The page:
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Publication numberUS6537268 B1
Publication typeGrant
Application numberUS 09/335,936
Publication dateMar 25, 2003
Filing dateJun 18, 1999
Priority dateJun 18, 1998
Fee statusPaid
Also published asCA2335030A1, CA2335030C, DE69906523D1, DE69906523T2, EP1087807A2, EP1087807B1, WO1999065540A2, WO1999065540A3, WO1999065540A9
Publication number09335936, 335936, US 6537268 B1, US 6537268B1, US-B1-6537268, US6537268 B1, US6537268B1
InventorsScott R. Gibson, Peter C. Lord, Eric M. Lorenzen, Susan M. McConnell, John F. Gray, Robert W. Bosley
Original AssigneeMedtronic Minimed, Inc.
Export CitationBiBTeX, EndNote, RefMan
External Links: USPTO, USPTO Assignment, Espacenet
Medical infusion device with a source of controlled compliance
US 6537268 B1
Abstract
Embodiments of medical infusion pumps are provided that include structural elements for providing sources of compliance within a fluid path within the pump. Some preferred embodiments provide implantable infusion pumps with compliance positioned between an exit port of a pumping mechanism and an outlet (e.g. an opening in a catheter) of the infusion pump. Other embodiments provide compliance in fluid path in proximity to entrance port of the pumping mechanism. Insertion of compliance in a flow path that is down stream of the pumping mechanism may aid in minimizing negative effects associated with attempting to force fluid through a restricted flow path that is further down-stream, such as that offered by a catheter or other outlet component. Insertion of compliance before the pumping mechanism may aid in reducing negative effects associated with an up stream restricted flow path, such as that which might be offered by a rigid filter located between the reservoir and the pumping mechanism. Several structural components, assemblies, or configurations may be used as sources of compliance. For example, compressible structures (e.g. pillows, drums) are used within a side port of the infusion pump. The compressible structures may quickly distort to accommodate for a large impulse of fluid into the flow path that can not otherwise be readily dealt with. The compression, in turn, results in a restoring force being exerted that returns the structure substantially to its original volume so as to slowly force fluid from the flow path.
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Claims(22)
What is claimed is:
1. An infusion pump for delivering a fluid from a reservoir to a body of a patient, the infusion pump comprising:
a pumping mechanism located along a fluid path for supplying fluid to the body of a patient; and
a source of compliance located outside of the reservoir and in communication with fluid along said fluid path for providing a source of compliance for fluid in proximity to the pumping mechanism or for fluid exiting the pumping mechanism, wherein the source of compliance comprises a structure selected from the group of (a) a compressible structure, (b) an expandable structure, (c) a non-permeable structure, and (d) a structure located within a flow path defined by a substantially non-compliant material, wherein the structure is a hollow structure having an inside surface and an outside surface, and wherein, in use, the outside surface of the structure is in communication with the fluid in the fluid path and the inside surface is not in communication with the fluid in the fluid path.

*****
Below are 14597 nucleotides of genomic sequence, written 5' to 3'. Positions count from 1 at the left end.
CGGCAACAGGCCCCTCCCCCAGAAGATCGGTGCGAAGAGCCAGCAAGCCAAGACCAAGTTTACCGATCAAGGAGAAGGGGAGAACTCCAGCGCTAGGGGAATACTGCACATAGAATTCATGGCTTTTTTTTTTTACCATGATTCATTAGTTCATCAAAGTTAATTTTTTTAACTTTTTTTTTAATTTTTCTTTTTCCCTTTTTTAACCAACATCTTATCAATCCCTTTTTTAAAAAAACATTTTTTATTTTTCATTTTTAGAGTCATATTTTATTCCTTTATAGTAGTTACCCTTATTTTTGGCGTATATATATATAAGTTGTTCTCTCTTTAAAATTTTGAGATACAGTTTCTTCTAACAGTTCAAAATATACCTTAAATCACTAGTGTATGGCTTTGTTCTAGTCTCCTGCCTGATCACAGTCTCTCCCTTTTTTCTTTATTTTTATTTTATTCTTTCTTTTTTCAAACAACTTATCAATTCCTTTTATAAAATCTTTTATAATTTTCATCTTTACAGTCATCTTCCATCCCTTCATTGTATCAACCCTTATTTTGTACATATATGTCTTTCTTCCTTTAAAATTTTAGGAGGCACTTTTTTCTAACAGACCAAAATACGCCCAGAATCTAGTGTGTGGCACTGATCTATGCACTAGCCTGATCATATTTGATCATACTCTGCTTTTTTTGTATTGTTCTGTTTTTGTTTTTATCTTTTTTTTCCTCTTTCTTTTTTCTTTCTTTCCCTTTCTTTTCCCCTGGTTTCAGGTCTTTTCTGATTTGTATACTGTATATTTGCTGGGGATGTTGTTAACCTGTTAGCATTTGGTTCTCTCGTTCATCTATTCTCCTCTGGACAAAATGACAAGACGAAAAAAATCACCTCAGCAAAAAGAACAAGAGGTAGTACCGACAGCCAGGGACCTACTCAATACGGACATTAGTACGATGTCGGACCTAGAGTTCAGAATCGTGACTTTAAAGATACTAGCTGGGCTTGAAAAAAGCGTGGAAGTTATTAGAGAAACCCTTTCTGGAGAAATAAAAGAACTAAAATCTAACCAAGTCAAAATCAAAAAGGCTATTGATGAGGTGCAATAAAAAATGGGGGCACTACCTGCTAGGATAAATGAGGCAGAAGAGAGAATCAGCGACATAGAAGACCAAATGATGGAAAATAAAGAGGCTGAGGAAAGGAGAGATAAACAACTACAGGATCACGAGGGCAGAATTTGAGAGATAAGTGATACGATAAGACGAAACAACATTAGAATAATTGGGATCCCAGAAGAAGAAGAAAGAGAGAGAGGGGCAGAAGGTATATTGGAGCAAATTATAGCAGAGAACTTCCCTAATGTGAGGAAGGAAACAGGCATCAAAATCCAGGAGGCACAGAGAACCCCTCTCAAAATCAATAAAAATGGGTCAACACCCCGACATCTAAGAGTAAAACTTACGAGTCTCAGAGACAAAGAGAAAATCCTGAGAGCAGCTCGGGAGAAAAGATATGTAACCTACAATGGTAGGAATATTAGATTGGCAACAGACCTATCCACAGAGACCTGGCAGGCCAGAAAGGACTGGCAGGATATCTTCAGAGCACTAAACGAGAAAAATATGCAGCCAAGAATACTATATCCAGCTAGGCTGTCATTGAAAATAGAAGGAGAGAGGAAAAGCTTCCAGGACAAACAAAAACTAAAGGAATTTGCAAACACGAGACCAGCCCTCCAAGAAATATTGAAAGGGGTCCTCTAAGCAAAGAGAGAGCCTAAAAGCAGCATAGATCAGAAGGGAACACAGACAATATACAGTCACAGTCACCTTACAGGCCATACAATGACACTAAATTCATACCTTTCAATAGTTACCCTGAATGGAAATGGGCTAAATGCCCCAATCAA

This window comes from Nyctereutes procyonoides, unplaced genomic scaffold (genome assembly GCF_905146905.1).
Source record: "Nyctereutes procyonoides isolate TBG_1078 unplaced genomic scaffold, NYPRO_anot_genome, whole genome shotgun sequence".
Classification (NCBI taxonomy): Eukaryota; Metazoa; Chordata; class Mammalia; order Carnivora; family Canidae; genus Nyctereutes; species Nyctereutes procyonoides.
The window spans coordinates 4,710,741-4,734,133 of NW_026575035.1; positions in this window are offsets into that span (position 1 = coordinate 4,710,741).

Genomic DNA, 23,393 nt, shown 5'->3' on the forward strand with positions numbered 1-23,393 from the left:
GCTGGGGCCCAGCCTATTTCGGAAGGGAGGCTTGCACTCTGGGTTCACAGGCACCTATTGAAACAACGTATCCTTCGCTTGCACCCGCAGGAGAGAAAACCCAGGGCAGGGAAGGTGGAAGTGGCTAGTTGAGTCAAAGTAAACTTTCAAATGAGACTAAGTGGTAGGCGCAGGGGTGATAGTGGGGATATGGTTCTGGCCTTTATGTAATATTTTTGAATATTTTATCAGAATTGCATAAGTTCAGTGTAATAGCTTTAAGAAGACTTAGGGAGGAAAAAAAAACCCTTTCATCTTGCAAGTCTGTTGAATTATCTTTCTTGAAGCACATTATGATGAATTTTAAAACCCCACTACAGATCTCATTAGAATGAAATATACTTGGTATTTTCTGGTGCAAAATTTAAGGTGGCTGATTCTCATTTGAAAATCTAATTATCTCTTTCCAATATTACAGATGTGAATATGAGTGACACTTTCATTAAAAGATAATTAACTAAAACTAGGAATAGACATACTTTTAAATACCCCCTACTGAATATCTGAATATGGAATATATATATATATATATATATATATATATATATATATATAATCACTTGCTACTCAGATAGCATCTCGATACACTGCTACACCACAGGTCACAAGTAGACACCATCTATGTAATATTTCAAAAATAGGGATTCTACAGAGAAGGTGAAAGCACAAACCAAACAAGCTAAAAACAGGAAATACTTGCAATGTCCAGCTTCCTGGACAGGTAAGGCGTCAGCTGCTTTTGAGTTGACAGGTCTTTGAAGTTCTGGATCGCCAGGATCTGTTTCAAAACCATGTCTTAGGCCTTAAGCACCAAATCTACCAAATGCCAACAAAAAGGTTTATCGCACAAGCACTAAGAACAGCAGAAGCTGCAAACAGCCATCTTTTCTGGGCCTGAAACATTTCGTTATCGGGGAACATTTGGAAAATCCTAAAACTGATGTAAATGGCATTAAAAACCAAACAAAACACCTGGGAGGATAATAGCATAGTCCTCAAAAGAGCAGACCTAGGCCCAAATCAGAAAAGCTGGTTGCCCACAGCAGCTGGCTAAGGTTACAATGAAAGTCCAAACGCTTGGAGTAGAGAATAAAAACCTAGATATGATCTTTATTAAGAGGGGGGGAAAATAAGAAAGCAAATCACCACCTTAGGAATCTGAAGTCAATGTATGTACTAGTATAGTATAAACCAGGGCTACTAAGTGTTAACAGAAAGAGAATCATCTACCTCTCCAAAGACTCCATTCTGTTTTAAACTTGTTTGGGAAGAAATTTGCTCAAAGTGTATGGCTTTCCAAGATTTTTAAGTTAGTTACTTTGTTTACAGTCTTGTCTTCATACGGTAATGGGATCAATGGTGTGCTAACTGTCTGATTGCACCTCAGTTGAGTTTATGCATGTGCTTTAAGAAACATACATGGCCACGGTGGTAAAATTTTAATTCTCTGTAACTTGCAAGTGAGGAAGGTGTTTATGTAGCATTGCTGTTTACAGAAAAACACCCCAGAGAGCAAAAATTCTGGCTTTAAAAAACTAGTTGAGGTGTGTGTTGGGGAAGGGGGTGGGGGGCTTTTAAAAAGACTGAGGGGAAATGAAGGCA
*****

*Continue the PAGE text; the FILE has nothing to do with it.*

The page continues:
2. The infusion pump of claim 1 additionally comprising an inlet for supplying fluid to a reservoir and wherein the infusion pump is implantable.
3. The infusion pump of claim 2 wherein an outlet of the fluid path is formed by an opening in a catheter that is implanted subcutaneously in the body of the patient.
4. The infusion pump of claim 3 wherein the catheter is implanted within the peritoneal cavity of the patient.
5. The infusion pump of claim 2 wherein the reservoir supplies fluid through a filter to an entrance port of the pumping mechanism.
6. The infusion pump of claim 1 wherein the source of compliance comprises a pillow structure that comprises a pair of diaphragms that are hermetically sealed to enclose a volume of a gas.
7. The infusion pump of claim 6, wherein the pillow can accommodate external pressures in the range of about −8 psi to about 300 psi.
8. The infusion pump of claim 6 wherein the diaphragms are formed from a material selected from the group consisting of metallic materials, metallic composites, and Halar films.
9. The infusion pump of claim 7 wherein the diaphragm comprises titanium.
10. The infusion pump of claim 8 wherein a surface of the diaphragm that is exposed to the fluid is substantially coated with a protein stable surface that comprises a hydrophilic substance.
11. The infusion pump of claim 2 wherein the amount of compliance provided is within a range of 10% to 200% of the intended volume of fluid to be delivered by a single operation of the pump mechanism within a range of 5 to 200 psig.